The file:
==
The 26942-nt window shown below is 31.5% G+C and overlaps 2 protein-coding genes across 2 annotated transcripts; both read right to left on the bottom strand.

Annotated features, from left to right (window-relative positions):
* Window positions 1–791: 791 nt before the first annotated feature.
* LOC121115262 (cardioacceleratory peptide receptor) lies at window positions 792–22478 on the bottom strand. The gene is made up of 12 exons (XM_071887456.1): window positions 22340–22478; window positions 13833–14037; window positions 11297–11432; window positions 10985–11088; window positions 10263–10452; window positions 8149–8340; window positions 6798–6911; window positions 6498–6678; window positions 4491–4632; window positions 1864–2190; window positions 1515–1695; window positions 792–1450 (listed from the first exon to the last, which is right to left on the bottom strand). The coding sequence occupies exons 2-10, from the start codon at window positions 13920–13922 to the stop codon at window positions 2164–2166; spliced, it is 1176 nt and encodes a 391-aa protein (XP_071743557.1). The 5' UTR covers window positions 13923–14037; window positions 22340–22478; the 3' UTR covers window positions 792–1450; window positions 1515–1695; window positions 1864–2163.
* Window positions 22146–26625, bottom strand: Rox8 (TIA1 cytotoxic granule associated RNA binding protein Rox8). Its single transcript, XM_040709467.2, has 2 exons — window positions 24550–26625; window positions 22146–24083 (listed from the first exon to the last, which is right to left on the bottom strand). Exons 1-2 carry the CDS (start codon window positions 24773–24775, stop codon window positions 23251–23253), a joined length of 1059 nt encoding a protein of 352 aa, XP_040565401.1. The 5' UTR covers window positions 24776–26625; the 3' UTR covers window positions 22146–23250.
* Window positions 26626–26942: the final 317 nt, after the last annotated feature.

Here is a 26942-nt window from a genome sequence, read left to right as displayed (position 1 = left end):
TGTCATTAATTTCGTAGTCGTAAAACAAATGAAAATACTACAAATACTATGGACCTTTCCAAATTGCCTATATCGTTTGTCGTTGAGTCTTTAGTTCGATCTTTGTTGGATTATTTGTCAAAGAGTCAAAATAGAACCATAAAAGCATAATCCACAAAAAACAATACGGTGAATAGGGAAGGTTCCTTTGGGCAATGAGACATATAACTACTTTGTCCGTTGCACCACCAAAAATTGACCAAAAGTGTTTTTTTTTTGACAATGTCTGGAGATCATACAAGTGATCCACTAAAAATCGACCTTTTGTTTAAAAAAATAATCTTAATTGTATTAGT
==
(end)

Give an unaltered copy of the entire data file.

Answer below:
The 26942-nt window shown below is 31.5% G+C and overlaps 2 protein-coding genes across 2 annotated transcripts; both read right to left on the bottom strand.

Annotated features, from left to right (window-relative positions):
* Window positions 1–791: 791 nt before the first annotated feature.
* LOC121115262 (cardioacceleratory peptide receptor) lies at window positions 792–22478 on the bottom strand. The gene is made up of 12 exons (XM_071887456.1): window positions 22340–22478; window positions 13833–14037; window positions 11297–11432; window positions 10985–11088; window positions 10263–10452; window positions 8149–8340; window positions 6798–6911; window positions 6498–6678; window positions 4491–4632; window positions 1864–2190; window positions 1515–1695; window positions 792–1450 (listed from the first exon to the last, which is right to left on the bottom strand). The coding sequence occupies exons 2-10, from the start codon at window positions 13920–13922 to the stop codon at window positions 2164–2166; spliced, it is 1176 nt and encodes a 391-aa protein (XP_071743557.1). The 5' UTR covers window positions 13923–14037; window positions 22340–22478; the 3' UTR covers window positions 792–1450; window positions 1515–1695; window positions 1864–2163.
* Window positions 22146–26625, bottom strand: Rox8 (TIA1 cytotoxic granule associated RNA binding protein Rox8). Its single transcript, XM_040709467.2, has 2 exons — window positions 24550–26625; window positions 22146–24083 (listed from the first exon to the last, which is right to left on the bottom strand). Exons 1-2 carry the CDS (start codon window positions 24773–24775, stop codon window positions 23251–23253), a joined length of 1059 nt encoding a protein of 352 aa, XP_040565401.1. The 5' UTR covers window positions 24776–26625; the 3' UTR covers window positions 22146–23250.
* Window positions 26626–26942: the final 317 nt, after the last annotated feature.

Here is a 26942-nt window from a genome sequence, read left to right as displayed (position 1 = left end):
TGTCATTAATTTCGTAGTCGTAAAACAAATGAAAATACTACAAATACTATGGACCTTTCCAAATTGCCTATATCGTTTGTCGTTGAGTCTTTAGTTCGATCTTTGTTGGATTATTTGTCAAAGAGTCAAAATAGAACCATAAAAGCATAATCCACAAAAAACAATACGGTGAATAGGGAAGGTTCCTTTGGGCAATGAGACATATAACTACTTTGTCCGTTGCACCACCAAAAATTGACCAAAAGTGTTTTTTTTTTGACAATGTCTGGAGATCATACAAGTGATCCACTAAAAATCGACCTTTTGTTTAAAAAAATAATCTTAATTGTATTAGT